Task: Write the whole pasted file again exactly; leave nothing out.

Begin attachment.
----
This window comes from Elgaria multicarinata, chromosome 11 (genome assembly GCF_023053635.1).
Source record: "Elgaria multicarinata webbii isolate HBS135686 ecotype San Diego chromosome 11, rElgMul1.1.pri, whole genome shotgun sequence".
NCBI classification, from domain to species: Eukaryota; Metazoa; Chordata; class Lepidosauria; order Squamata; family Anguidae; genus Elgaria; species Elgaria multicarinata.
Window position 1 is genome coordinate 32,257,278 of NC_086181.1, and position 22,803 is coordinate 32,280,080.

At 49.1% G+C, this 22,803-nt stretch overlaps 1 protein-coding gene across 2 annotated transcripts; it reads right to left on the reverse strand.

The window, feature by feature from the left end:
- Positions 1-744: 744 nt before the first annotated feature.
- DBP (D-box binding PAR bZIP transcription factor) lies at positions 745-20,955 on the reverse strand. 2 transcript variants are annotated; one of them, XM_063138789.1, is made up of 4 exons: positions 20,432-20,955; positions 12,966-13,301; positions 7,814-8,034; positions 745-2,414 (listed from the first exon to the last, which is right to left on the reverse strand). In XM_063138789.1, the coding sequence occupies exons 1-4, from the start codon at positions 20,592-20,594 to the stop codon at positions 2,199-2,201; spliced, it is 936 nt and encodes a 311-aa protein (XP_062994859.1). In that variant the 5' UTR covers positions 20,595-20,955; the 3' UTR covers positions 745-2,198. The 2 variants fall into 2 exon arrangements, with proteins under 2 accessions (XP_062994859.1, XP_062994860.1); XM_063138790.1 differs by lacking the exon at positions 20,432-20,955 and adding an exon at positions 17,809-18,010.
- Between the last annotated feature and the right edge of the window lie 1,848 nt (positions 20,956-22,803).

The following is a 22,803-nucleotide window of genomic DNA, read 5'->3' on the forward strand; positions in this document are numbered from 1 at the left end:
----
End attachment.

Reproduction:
This window comes from Elgaria multicarinata, chromosome 11 (genome assembly GCF_023053635.1).
Source record: "Elgaria multicarinata webbii isolate HBS135686 ecotype San Diego chromosome 11, rElgMul1.1.pri, whole genome shotgun sequence".
NCBI classification, from domain to species: Eukaryota; Metazoa; Chordata; class Lepidosauria; order Squamata; family Anguidae; genus Elgaria; species Elgaria multicarinata.
Window position 1 is genome coordinate 32,257,278 of NC_086181.1, and position 22,803 is coordinate 32,280,080.

At 49.1% G+C, this 22,803-nt stretch overlaps 1 protein-coding gene across 2 annotated transcripts; it reads right to left on the reverse strand.

The window, feature by feature from the left end:
- Positions 1-744: 744 nt before the first annotated feature.
- DBP (D-box binding PAR bZIP transcription factor) lies at positions 745-20,955 on the reverse strand. 2 transcript variants are annotated; one of them, XM_063138789.1, is made up of 4 exons: positions 20,432-20,955; positions 12,966-13,301; positions 7,814-8,034; positions 745-2,414 (listed from the first exon to the last, which is right to left on the reverse strand). In XM_063138789.1, the coding sequence occupies exons 1-4, from the start codon at positions 20,592-20,594 to the stop codon at positions 2,199-2,201; spliced, it is 936 nt and encodes a 311-aa protein (XP_062994859.1). In that variant the 5' UTR covers positions 20,595-20,955; the 3' UTR covers positions 745-2,198. The 2 variants fall into 2 exon arrangements, with proteins under 2 accessions (XP_062994859.1, XP_062994860.1); XM_063138790.1 differs by lacking the exon at positions 20,432-20,955 and adding an exon at positions 17,809-18,010.
- Between the last annotated feature and the right edge of the window lie 1,848 nt (positions 20,956-22,803).

The following is a 22,803-nucleotide window of genomic DNA, read 5'->3' on the forward strand; positions in this document are numbered from 1 at the left end: